Counterview Desk
A team of concerned citizens, including Ludhiana-based psychiatrist and writer Anirudh Kala, Mumbai-based activist and public health professional Brinelle Dsouza, Delhi-based journalist and writer Revati Laul, and social activist Shabnam Hashmi, travelled to Kashmir and Jammu to understand the impact of the abrogation of Article 370 and the subsequent security clampdown and communication blockade on the lives of the people of Jammu and Kashmir (J&K).

Gujarat's incomplete canals: Narmada dam filled up, yet benefits 'won't reach' farmers

By Our Representative
Even as the Gujarat government is making all out efforts to fill up the Sardar Sarovar dam on Narmada river up to the full reservoir level (FRL), a senior farmer rights leader has said the huge reservoir, as of today, remains a “mirage for the farmers of Gujarat”.
In a statement, Sagar Rabari of the Khedut Ekta Manch (KEM), has said that though the dam’s reservoir is being filled up, the canal network remains complete. Quoting latest government figures, he says, meanwhile, the command area of the dam has been reduced from 18,45,000 hectares (ha) to 17,92,000 ha.
“According to the website of the Sardar Sarovar Narmada Nigam Ltd, which was last updated on Friday, while the main canal, of 458 km long, has been completed, 144 km of ranch canals out of the proposed length of 2731 km remain incomplete.
Then, as against the targeted 4,569 km distributaries, 4,347 km have been constructed, suggesting work for 222 km is still pending. And of the 15,670 km of minor canal…

Ceramic worker dies: 20,000 workers in Thangadh, Gujarat, 'risk' deadly silicosis

By Our Representative
Even as the country was busy preparing for the Janmashtami festival on Saturday, Hareshbhai, a 46-year-old ceramic worker from suffering from the fatal lung disease silicosis, passed away. He worked in a ceramic unit in Thangadh in Surendranagar district of Gujarat from 2000 to 2016.
Hareshbhai was diagnosed with the disease by the GCS Medical College, Naroda Road, Ahmedabad in 2014. He was found to be suffering from progressive massive fibrosis. He is left behind by his wife Rekha sister and two sons Deepak (18) and Umesh (12),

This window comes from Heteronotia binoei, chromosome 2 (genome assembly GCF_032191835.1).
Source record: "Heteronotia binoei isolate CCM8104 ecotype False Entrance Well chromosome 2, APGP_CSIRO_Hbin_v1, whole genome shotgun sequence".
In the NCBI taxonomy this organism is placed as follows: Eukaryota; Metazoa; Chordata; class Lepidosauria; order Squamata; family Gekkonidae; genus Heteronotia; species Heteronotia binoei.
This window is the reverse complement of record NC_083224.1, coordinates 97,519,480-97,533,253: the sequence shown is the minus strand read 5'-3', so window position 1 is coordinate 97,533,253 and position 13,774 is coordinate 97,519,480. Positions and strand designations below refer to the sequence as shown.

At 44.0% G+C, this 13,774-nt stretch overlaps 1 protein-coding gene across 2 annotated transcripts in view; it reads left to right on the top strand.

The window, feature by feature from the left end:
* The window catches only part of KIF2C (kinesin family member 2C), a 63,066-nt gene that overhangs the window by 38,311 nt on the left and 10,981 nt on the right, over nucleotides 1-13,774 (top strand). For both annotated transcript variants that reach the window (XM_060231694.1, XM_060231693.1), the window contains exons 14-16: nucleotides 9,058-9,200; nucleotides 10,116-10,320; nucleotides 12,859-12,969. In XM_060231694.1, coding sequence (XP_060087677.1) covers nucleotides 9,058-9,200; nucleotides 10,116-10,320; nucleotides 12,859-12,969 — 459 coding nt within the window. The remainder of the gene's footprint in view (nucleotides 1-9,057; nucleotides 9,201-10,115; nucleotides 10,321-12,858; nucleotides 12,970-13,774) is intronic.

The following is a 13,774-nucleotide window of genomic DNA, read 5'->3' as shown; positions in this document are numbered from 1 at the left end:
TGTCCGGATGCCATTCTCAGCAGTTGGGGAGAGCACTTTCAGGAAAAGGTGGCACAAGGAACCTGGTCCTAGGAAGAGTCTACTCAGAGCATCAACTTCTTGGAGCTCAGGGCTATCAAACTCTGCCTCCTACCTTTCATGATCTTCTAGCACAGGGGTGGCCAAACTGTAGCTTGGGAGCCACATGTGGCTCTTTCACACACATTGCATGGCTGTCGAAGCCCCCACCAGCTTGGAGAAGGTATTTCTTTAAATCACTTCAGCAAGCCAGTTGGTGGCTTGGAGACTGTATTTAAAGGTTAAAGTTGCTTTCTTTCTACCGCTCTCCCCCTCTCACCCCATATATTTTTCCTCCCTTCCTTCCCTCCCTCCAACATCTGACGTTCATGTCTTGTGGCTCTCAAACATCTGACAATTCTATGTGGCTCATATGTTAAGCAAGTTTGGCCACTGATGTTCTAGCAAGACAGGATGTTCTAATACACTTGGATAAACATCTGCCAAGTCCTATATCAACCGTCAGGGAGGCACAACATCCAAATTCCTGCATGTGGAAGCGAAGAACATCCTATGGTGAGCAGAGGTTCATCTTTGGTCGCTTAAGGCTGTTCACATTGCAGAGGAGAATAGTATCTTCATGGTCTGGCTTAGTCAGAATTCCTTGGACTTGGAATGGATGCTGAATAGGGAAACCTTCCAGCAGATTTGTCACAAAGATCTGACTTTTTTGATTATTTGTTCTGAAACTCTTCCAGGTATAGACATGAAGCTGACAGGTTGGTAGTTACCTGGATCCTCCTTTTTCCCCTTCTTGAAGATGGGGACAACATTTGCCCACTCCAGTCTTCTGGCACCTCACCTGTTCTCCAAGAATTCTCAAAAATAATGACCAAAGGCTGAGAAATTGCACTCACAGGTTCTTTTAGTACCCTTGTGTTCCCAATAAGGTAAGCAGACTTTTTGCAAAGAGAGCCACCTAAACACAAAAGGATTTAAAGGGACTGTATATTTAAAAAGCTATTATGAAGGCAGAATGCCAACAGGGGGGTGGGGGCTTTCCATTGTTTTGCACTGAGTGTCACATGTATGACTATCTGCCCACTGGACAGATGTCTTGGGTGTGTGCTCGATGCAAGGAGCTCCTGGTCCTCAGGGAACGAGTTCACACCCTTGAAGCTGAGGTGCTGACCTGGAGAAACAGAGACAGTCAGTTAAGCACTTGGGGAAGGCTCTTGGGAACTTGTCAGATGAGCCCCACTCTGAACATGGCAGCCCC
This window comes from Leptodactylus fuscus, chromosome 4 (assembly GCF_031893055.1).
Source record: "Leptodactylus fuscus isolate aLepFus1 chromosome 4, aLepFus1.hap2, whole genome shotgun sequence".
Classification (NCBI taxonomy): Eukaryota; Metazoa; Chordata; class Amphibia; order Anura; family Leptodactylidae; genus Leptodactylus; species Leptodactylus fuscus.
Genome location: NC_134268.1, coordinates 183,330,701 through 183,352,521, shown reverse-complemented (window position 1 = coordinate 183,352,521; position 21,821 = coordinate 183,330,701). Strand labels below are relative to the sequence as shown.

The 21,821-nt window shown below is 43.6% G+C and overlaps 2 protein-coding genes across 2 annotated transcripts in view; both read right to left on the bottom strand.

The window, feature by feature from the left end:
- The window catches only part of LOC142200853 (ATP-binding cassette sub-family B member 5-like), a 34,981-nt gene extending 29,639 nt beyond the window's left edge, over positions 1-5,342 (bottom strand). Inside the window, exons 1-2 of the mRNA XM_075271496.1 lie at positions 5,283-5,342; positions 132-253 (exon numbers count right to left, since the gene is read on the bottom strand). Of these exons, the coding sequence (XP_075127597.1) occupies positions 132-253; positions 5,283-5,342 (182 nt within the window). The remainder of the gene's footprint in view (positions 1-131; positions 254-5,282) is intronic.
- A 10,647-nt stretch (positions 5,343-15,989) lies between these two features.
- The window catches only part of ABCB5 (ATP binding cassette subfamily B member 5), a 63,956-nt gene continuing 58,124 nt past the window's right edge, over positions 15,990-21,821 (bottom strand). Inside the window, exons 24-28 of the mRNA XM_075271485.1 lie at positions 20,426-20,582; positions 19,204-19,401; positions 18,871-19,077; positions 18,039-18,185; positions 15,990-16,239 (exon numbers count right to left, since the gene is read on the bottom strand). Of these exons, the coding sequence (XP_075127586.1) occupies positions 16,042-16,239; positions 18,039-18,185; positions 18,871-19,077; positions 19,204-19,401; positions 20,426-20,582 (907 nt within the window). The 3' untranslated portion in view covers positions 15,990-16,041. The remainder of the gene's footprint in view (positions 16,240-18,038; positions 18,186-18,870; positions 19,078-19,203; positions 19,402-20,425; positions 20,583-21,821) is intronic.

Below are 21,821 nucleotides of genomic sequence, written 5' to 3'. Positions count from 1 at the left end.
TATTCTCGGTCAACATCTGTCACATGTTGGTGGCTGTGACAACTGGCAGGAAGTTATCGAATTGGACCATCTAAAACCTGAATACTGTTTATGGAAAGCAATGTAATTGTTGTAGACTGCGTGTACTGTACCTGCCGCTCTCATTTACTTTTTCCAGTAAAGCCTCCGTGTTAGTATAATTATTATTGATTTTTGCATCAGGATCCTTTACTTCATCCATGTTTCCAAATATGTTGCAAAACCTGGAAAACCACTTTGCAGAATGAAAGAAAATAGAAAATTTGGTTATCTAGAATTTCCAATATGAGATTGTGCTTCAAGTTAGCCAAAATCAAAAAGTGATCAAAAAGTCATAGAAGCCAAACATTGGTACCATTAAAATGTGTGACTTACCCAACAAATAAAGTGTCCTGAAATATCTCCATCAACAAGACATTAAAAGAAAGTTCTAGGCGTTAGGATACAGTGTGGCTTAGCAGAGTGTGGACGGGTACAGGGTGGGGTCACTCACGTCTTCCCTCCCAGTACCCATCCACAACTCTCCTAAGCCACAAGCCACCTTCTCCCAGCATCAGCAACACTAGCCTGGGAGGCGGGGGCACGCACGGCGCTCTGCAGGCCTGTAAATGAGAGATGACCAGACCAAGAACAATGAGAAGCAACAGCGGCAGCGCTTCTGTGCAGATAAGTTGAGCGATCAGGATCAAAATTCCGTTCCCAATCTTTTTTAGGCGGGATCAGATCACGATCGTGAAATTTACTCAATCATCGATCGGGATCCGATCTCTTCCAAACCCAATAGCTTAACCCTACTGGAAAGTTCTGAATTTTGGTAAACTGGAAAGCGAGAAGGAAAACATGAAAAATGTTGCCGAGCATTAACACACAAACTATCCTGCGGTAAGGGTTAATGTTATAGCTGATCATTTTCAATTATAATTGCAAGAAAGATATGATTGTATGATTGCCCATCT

The death of Hareshbhai, says Jagdish Patel of the health rights group Peoples Training and Research Centre (PTRC), suggests that silicosis, an occupational disease, can be prevented but not cured, and the Factory Act has sufficient provisions to prevent this.
According to Patel, the pottery industry in the industrial town of Thangadh has evolved for a long time and locals as well as migrant workers are employed here. There are abou…

Cess for Gujarat construction workers: Spending less than 10%; no 'direct help' to beneficiaries

By Our Representative
While the Gujarat government’s Building and Other Construction Workers Welfare Board, set up in 2004, as of March 31, 2019, has collected a total cess of Rs 2,097.62 crore from the the builders, it has spent less than 10% -- Rs 197.17 crore. And, as on May 31, 2019, the total cess collection has reached Rs 2,583.16 crore, said a statement issued by Bandhkam Majur Sagathan general secretary Vipul Pandya.
Pointing out that just about 6.5 lakh out of 20 lakh workers have been registered under the board, Pandya said, vis-à-vis other states, Gujarat ranks No 13th in the amount spent on the welfare of the construction workers, while 11th in the amount collected.
And while the builders are obliged to pay just about 1% of the total cost of their project, the calculation of the cess is flawed: It is Rs 3,000 per square yard; accordingly, Rs 30 per square yard is collected. “Had the cess been collected on the real construction cost, it would have been at least Rs 7,000 cr…

Success of 'political' Hinduism: Kashmiris being depicted as antagonists of rest of India

By Anand K Sahay*
There are times in history when facts call attention to themselves; they assert their independence in all its amplitude and are in no need of the crutch of interpretation. Such a moment is visible in Kashmir now. Merely by being on the table, the facts there taunt the regime’s proclamations.